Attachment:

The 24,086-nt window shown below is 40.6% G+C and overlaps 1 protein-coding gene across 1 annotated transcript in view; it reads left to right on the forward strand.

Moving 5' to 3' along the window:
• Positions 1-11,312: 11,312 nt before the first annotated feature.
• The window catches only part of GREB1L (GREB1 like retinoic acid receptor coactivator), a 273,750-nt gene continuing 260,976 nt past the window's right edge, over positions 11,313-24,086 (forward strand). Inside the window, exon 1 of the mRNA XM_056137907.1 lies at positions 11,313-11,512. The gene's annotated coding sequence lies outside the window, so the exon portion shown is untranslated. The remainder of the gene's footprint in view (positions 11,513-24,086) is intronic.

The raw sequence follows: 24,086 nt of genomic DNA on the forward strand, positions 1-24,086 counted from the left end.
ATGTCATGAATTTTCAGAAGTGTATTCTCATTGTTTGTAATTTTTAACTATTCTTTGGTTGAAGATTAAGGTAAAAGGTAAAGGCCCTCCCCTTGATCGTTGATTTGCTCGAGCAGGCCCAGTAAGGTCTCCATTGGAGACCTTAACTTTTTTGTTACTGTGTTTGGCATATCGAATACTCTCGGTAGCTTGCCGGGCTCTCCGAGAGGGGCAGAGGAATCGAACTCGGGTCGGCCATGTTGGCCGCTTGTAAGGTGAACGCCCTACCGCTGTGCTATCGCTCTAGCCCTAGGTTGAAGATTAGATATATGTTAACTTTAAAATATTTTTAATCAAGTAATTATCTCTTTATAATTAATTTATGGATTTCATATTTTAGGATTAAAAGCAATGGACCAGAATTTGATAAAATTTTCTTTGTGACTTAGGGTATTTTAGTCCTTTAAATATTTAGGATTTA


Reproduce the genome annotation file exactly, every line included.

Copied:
The 24,086-nt window shown below is 40.6% G+C and overlaps 1 protein-coding gene across 1 annotated transcript in view; it reads left to right on the forward strand.

Moving 5' to 3' along the window:
• Positions 1-11,312: 11,312 nt before the first annotated feature.
• The window catches only part of GREB1L (GREB1 like retinoic acid receptor coactivator), a 273,750-nt gene continuing 260,976 nt past the window's right edge, over positions 11,313-24,086 (forward strand). Inside the window, exon 1 of the mRNA XM_056137907.1 lies at positions 11,313-11,512. The gene's annotated coding sequence lies outside the window, so the exon portion shown is untranslated. The remainder of the gene's footprint in view (positions 11,513-24,086) is intronic.

The raw sequence follows: 24,086 nt of genomic DNA on the forward strand, positions 1-24,086 counted from the left end.
ATGTCATGAATTTTCAGAAGTGTATTCTCATTGTTTGTAATTTTTAACTATTCTTTGGTTGAAGATTAAGGTAAAAGGTAAAGGCCCTCCCCTTGATCGTTGATTTGCTCGAGCAGGCCCAGTAAGGTCTCCATTGGAGACCTTAACTTTTTTGTTACTGTGTTTGGCATATCGAATACTCTCGGTAGCTTGCCGGGCTCTCCGAGAGGGGCAGAGGAATCGAACTCGGGTCGGCCATGTTGGCCGCTTGTAAGGTGAACGCCCTACCGCTGTGCTATCGCTCTAGCCCTAGGTTGAAGATTAGATATATGTTAACTTTAAAATATTTTTAATCAAGTAATTATCTCTTTATAATTAATTTATGGATTTCATATTTTAGGATTAAAAGCAATGGACCAGAATTTGATAAAATTTTCTTTGTGACTTAGGGTATTTTAGTCCTTTAAATATTTAGGATTTA